Censorship, from whatever origin, is more common in falling-crime times because it is a more idea-focused culture, so that danger comes from ideas, beliefs, even words or phrases. A rising violence level reminds people of their corporeality, and turns their mind more toward dangerous substances and acts, for example a war on drugs, alcohol, etc.
I've been meaning to write that post for awhile, but for now, take just one case study of greater censorship in falling-crime times -- book-burning. Wikipedia has compiled a list, although for our purposes you should skip down at least to #29 to get into the late Middle Ages. I'm ignoring cases where one civilization burns another's texts, as that could be part of a larger program of inter-group cultural destruction, not censorship within a society. And since we only have historical homicide data for Europe, I'm ignoring China, India, etc.
Notice where there are decade-long gaps.
Somewhere between 1450 and 1550 the European homicide rate began a secular decline that continues through today. However, there have been several reversals of that decline: from ca. 1580 to 1630 (the Elizabethan-Jacobean period), 1780 to 1830 (the Romantic-Gothic period), in some places from 1900 to 1930 (the Jazz Age), and finally from 1960 to 1990 (the New Wave Age).
It's interesting to note that the last hurrah of rising-crime before the secular decline sets in is roughly the 14th C. -- perhaps no surprise if you're familiar with how disastrous in general that period was. Yet there are no book-burning incidents listed, although there are from the 13th and 15th centuries. The Renaissance and Reformation, by which time the secular decline in violence begins, were more in favor of burning books.
There's nothing listed for most of the Elizabethan-Jacobean wave of violence until 1624, either right at the transition to the falling-crime era or perhaps outside of it. The end-points for these reversals are always "circa" of course, because we don't have annual data for homicide rates.
The censors take up their torches again during the mid-17th C. through the mid-18th C. -- the Age of Reason and Enlightenment. There's only one counter-example from the following Romantic-Gothic period, in 1787.
During the Victorian era, it was France that kept the tradition going, along with Gilded Age enthusiasm in America from the New York Society for the Suppression of Vice. During the Jazz Age there are several examples, perhaps reflecting the fact that homicide rates didn't rise across all nations. But in America, where we did have a steady crime wave, there are no incidents listed.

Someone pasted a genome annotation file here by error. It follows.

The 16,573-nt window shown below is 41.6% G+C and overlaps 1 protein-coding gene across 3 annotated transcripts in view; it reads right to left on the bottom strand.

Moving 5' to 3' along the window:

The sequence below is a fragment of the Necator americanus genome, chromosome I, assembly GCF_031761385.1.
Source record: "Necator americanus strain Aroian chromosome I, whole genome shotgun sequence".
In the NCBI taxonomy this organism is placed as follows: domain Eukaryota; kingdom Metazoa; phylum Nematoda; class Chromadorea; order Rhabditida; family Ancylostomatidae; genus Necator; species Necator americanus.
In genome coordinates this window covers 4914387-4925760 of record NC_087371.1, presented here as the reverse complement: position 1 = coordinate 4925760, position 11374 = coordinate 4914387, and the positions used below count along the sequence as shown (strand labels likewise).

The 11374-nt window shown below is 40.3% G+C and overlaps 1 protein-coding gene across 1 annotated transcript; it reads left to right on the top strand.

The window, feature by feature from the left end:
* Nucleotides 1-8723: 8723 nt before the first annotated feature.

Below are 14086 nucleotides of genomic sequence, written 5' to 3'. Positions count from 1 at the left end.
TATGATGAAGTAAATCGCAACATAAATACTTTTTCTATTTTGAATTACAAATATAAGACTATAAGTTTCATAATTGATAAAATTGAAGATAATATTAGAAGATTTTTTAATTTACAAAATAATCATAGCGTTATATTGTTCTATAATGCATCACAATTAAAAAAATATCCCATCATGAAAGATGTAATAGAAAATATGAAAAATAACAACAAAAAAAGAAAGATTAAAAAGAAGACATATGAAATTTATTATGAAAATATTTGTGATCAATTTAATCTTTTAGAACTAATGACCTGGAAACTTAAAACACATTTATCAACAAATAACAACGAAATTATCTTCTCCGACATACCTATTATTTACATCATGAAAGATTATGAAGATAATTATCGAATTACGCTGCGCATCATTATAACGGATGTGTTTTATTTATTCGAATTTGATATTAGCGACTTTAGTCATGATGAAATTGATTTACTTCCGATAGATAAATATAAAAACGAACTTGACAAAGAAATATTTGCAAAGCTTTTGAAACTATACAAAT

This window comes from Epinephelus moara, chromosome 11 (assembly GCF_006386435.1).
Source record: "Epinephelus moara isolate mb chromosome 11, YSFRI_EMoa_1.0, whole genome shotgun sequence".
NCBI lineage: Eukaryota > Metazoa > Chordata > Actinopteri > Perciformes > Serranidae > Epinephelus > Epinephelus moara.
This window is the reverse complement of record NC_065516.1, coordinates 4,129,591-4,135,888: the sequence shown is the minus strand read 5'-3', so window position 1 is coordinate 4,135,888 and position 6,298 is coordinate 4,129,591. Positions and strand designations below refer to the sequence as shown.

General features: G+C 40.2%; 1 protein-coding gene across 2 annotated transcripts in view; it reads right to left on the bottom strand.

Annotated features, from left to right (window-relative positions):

What everyone thinks of by now as the height of book-burning, Nazi Germany, was part of a broader trend during the falling-crime mid-century. It wasn't all political either: they burned comic books across late 1940s America, as part of the moral panic over horror comics. After the last major push, the burning of Wilhelm Reich's works in the mid-late 1950s, there are no incidents from the rising-crime period up through the early '90s.
There's a scene in Footloose where some local busybodies from the church burn corrupting books, when the Reverend Shaw breaks in to tell them to knock it off and go on to look after one another, because Satan is in your heart, not in some book. In the real world, it was Reverend Shaw's view that carried the day during the religious revival of the '60s through the '80s.
In 1988, angry Muslims did burn The Satanic Verses in two English cities, although with so little influence over society at that point, I'm reluctant to treat that as a genuine counter-example, as though a mainstream group had done so. It doesn't look like there were notable burnings during the '90s, although during the 2000s and 2010s they've burned Harry Potter books and Qurans here.
Over the centuries, the scale of each falling-crime wave of book-burning seems to have diminished. That's comforting. Still, perhaps during the past 20 years there would've been a level closer to that of the mid-century if only print and books were as dominant a form of the literate culture as they were back then. With people getting a lot more text from the internet, the censors might not see as much of a point in burning books. But even the Victorian era was a lot better than the Age of Reason / Enlightenment period, let alone the Renaissance-Reformation period.
Probably the censorship in more recent falling-crime periods has just shifted toward regulations and what we call now political correctness, and away from cruder methods like burning books. Sometime later I'll cover the history of censorship codes for popular entertainment; that's one obvious case of substitution of subtler for grosser means of censorship in recent falling-crime eras.
In any case, the main thing to take away is that censorship, judged by the proxy of book burning, rises in a falling-crime period, when people put more faith in the power of ideas and thoughts. When during a rising-crime era they are reminded of the power of weapons, artifacts, substances like drugs, and the body itself, a certain style of moral regulators stops resorting to censorship and more earnestly takes up causes like Prohibition (and during the '80s, raising the drinking age) and the war on drugs, another topic for another post.